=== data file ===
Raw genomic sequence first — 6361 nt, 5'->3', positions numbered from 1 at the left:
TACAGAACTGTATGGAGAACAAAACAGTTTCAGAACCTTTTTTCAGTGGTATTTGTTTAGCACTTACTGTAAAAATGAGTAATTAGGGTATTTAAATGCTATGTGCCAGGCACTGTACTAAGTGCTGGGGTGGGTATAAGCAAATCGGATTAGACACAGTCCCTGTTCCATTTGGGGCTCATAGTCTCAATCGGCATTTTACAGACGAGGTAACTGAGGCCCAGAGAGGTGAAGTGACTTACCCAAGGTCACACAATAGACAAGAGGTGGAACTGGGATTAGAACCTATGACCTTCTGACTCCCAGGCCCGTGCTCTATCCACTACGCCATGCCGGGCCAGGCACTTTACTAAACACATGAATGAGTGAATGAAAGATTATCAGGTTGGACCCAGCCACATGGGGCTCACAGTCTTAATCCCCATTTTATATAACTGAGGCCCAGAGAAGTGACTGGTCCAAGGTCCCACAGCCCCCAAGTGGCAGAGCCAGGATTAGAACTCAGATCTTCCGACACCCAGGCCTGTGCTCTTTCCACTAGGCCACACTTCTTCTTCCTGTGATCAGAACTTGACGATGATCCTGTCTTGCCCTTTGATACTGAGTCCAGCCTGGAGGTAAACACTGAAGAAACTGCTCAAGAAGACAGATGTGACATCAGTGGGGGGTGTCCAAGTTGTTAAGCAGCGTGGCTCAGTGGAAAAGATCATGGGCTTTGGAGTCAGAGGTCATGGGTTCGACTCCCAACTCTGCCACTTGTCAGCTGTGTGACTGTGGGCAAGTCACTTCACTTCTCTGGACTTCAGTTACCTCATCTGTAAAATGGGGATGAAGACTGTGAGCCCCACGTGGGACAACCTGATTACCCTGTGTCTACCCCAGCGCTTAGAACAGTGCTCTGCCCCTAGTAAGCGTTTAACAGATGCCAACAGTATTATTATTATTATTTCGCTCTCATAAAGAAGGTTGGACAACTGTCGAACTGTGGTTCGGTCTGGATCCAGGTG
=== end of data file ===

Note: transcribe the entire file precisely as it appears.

Raw genomic sequence first — 6361 nt, 5'->3', positions numbered from 1 at the left:
TACAGAACTGTATGGAGAACAAAACAGTTTCAGAACCTTTTTTCAGTGGTATTTGTTTAGCACTTACTGTAAAAATGAGTAATTAGGGTATTTAAATGCTATGTGCCAGGCACTGTACTAAGTGCTGGGGTGGGTATAAGCAAATCGGATTAGACACAGTCCCTGTTCCATTTGGGGCTCATAGTCTCAATCGGCATTTTACAGACGAGGTAACTGAGGCCCAGAGAGGTGAAGTGACTTACCCAAGGTCACACAATAGACAAGAGGTGGAACTGGGATTAGAACCTATGACCTTCTGACTCCCAGGCCCGTGCTCTATCCACTACGCCATGCCGGGCCAGGCACTTTACTAAACACATGAATGAGTGAATGAAAGATTATCAGGTTGGACCCAGCCACATGGGGCTCACAGTCTTAATCCCCATTTTATATAACTGAGGCCCAGAGAAGTGACTGGTCCAAGGTCCCACAGCCCCCAAGTGGCAGAGCCAGGATTAGAACTCAGATCTTCCGACACCCAGGCCTGTGCTCTTTCCACTAGGCCACACTTCTTCTTCCTGTGATCAGAACTTGACGATGATCCTGTCTTGCCCTTTGATACTGAGTCCAGCCTGGAGGTAAACACTGAAGAAACTGCTCAAGAAGACAGATGTGACATCAGTGGGGGGTGTCCAAGTTGTTAAGCAGCGTGGCTCAGTGGAAAAGATCATGGGCTTTGGAGTCAGAGGTCATGGGTTCGACTCCCAACTCTGCCACTTGTCAGCTGTGTGACTGTGGGCAAGTCACTTCACTTCTCTGGACTTCAGTTACCTCATCTGTAAAATGGGGATGAAGACTGTGAGCCCCACGTGGGACAACCTGATTACCCTGTGTCTACCCCAGCGCTTAGAACAGTGCTCTGCCCCTAGTAAGCGTTTAACAGATGCCAACAGTATTATTATTATTATTTCGCTCTCATAAAGAAGGTTGGACAACTGTCGAACTGTGGTTCGGTCTGGATCCAGGTG